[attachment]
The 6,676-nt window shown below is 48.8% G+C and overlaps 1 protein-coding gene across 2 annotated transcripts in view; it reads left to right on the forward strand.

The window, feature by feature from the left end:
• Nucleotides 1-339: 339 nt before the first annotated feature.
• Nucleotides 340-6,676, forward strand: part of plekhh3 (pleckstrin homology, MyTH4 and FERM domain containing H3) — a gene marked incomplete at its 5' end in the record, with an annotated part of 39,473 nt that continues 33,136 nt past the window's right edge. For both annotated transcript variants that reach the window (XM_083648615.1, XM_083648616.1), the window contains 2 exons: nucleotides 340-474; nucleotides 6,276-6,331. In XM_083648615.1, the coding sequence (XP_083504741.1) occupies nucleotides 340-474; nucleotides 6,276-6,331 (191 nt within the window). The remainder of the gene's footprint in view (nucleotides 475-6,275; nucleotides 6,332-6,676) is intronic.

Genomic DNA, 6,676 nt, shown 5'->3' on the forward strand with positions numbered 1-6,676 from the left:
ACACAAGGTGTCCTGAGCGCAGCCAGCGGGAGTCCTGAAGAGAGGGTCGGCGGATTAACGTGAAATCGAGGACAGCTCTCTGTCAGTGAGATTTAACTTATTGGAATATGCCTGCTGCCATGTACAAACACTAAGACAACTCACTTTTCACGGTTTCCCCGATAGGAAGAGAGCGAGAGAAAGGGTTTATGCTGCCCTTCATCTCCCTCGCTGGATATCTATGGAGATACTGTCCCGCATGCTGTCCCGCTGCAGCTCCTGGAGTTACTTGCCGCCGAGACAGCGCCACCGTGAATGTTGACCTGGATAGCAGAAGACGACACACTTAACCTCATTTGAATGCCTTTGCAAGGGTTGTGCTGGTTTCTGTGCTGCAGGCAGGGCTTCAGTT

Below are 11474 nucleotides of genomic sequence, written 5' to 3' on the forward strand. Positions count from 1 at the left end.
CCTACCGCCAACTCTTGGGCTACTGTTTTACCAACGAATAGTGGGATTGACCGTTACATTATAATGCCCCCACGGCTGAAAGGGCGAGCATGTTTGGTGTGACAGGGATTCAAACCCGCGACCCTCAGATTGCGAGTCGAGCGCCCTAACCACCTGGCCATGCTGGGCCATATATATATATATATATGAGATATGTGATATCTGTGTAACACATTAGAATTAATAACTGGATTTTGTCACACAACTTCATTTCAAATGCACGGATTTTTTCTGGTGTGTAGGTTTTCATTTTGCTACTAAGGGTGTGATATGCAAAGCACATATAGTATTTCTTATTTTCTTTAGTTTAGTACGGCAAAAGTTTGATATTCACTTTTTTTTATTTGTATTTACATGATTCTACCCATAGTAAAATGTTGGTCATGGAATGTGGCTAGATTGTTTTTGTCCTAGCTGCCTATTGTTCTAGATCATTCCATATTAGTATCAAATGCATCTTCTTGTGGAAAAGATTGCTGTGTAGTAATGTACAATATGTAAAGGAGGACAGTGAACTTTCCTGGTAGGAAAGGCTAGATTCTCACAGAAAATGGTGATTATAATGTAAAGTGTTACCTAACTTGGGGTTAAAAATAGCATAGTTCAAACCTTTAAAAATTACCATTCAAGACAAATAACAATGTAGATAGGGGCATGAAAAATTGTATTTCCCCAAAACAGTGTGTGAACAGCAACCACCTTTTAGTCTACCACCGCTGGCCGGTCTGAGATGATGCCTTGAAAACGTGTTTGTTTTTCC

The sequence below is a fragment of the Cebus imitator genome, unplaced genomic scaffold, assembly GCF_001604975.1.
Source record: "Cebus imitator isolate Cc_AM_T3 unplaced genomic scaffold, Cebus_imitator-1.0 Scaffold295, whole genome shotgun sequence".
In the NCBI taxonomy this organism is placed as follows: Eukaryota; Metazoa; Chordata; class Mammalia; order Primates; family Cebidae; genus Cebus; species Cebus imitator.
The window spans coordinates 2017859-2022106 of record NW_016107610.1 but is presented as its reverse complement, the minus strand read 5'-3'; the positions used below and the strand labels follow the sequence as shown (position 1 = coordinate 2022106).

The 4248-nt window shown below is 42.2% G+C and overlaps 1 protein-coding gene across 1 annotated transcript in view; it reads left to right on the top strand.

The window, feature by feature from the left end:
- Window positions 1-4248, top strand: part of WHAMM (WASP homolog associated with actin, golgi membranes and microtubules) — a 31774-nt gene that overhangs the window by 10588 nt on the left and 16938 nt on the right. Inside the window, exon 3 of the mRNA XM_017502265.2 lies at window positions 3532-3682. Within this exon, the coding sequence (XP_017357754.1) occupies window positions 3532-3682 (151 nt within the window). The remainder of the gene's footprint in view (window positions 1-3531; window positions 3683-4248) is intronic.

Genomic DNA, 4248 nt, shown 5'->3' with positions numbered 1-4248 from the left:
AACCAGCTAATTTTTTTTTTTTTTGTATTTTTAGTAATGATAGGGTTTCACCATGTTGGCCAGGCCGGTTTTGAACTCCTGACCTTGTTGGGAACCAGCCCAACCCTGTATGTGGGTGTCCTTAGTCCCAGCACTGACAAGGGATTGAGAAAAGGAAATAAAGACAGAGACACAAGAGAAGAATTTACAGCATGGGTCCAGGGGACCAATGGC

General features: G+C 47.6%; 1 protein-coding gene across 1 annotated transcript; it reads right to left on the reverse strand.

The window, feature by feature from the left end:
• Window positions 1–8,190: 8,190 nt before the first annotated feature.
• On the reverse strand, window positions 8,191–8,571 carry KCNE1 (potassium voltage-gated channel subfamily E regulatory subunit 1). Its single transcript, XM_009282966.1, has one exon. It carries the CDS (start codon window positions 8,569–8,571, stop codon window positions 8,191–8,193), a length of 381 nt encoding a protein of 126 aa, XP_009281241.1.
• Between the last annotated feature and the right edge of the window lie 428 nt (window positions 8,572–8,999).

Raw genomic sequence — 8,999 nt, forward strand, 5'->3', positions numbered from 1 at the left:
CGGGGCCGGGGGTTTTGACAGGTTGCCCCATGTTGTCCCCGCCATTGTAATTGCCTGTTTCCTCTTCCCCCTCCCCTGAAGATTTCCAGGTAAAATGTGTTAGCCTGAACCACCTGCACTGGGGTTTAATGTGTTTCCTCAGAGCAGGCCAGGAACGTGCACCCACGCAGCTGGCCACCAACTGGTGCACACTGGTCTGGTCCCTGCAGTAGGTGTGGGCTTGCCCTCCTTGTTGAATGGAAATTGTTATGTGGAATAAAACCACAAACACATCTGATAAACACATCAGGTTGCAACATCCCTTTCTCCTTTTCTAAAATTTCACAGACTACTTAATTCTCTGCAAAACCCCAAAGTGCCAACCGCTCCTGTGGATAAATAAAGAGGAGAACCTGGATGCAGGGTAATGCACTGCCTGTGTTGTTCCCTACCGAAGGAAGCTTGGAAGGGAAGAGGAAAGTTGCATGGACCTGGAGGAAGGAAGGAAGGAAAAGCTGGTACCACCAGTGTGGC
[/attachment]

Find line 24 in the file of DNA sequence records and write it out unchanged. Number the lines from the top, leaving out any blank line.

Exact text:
CGGGGCCGGGGGTTTTGACAGGTTGCCCCATGTTGTCCCCGCCATTGTAATTGCCTGTTTCCTCTTCCCCCTCCCCTGAAGATTTCCAGGTAAAATGTGTTAGCCTGAACCACCTGCACTGGGGTTTAATGTGTTTCCTCAGAGCAGGCCAGGAACGTGCACCCACGCAGCTGGCCACCAACTGGTGCACACTGGTCTGGTCCCTGCAGTAGGTGTGGGCTTGCCCTCCTTGTTGAATGGAAATTGTTATGTGGAATAAAACCACAAACACATCTGATAAACACATCAGGTTGCAACATCCCTTTCTCCTTTTCTAAAATTTCACAGACTACTTAATTCTCTGCAAAACCCCAAAGTGCCAACCGCTCCTGTGGATAAATAAAGAGGAGAACCTGGATGCAGGGTAATGCACTGCCTGTGTTGTTCCCTACCGAAGGAAGCTTGGAAGGGAAGAGGAAAGTTGCATGGACCTGGAGGAAGGAAGGAAGGAAAAGCTGGTACCACCAGTGTGGC